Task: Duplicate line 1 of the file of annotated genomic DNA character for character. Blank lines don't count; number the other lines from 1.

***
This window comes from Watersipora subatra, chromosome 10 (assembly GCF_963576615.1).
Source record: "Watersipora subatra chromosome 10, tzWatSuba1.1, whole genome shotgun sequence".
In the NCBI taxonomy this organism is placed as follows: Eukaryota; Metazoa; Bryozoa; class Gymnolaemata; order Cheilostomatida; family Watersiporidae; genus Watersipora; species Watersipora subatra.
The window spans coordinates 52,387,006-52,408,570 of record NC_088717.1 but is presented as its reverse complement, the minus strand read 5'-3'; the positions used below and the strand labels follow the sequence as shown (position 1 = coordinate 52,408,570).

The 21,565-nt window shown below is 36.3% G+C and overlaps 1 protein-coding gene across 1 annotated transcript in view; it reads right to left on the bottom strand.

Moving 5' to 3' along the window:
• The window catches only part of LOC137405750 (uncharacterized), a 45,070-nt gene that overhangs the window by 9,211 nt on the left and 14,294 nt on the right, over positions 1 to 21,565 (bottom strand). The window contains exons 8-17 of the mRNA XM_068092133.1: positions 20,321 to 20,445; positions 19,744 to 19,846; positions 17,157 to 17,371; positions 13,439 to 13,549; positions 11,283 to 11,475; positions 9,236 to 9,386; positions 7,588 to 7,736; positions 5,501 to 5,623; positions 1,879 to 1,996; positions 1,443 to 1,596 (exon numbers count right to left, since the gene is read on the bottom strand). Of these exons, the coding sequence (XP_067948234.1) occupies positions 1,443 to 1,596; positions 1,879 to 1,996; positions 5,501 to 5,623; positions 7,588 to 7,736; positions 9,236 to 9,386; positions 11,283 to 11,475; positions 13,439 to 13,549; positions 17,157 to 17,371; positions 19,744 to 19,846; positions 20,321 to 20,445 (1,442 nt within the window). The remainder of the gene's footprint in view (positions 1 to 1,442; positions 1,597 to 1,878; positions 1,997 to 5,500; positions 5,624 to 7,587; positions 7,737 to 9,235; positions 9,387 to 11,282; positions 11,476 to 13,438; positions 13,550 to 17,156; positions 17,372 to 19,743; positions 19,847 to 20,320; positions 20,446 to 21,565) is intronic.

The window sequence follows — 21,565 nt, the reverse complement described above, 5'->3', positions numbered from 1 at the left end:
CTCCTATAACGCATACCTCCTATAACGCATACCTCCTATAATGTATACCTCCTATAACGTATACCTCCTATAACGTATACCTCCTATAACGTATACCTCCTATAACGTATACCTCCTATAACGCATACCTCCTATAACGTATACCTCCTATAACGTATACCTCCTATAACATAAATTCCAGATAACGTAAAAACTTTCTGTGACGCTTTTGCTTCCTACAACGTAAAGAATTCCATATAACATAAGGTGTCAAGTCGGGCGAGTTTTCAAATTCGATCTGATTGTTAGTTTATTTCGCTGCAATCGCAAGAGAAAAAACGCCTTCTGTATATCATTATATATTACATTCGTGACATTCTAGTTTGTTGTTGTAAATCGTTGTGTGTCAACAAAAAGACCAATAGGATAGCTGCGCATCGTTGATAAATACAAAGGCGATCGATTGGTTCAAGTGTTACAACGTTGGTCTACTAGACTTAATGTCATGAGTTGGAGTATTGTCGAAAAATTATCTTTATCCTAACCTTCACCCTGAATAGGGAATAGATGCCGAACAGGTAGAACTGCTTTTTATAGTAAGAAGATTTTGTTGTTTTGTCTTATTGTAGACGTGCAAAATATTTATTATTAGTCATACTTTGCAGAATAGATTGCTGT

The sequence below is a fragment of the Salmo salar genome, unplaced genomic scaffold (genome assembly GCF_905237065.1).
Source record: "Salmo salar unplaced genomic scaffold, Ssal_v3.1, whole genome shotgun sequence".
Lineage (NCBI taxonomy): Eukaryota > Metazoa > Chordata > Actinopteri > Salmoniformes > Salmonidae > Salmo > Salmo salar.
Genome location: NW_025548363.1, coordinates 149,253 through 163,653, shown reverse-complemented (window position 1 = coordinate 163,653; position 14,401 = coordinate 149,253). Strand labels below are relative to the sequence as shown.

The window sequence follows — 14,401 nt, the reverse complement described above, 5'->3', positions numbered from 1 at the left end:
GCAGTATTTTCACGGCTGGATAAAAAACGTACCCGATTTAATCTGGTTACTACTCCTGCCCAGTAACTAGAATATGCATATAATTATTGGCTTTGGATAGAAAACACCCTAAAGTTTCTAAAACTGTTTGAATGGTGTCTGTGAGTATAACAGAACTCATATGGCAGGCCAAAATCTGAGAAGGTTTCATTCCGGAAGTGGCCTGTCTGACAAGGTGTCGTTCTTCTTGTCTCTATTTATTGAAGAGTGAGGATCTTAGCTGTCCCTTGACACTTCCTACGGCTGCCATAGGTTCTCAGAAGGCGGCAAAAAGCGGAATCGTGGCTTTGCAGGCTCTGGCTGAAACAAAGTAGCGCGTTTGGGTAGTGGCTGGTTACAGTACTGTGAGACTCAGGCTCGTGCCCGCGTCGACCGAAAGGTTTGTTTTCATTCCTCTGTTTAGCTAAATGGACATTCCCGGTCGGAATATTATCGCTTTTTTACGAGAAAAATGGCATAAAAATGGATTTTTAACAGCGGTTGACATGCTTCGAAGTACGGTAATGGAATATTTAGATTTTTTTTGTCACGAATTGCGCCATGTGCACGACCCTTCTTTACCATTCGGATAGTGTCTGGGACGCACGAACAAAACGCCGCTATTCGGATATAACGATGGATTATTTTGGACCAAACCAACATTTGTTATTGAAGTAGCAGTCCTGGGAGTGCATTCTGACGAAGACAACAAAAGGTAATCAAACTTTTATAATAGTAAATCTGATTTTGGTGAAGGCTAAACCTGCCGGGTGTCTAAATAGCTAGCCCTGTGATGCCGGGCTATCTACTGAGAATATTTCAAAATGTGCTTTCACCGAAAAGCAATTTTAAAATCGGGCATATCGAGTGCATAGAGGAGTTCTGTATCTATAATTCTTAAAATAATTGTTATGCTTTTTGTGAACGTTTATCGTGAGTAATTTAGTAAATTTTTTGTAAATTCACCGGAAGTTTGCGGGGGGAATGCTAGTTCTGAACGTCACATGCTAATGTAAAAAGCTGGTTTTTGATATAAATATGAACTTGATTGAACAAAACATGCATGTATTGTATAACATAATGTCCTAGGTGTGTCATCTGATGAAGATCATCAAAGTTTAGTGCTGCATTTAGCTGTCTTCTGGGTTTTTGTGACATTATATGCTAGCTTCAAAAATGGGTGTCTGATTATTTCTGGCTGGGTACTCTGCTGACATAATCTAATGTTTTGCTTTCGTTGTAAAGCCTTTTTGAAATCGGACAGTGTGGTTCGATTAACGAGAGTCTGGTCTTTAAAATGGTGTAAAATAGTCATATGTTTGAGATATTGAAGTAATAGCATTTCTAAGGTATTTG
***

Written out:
This window comes from Watersipora subatra, chromosome 10 (assembly GCF_963576615.1).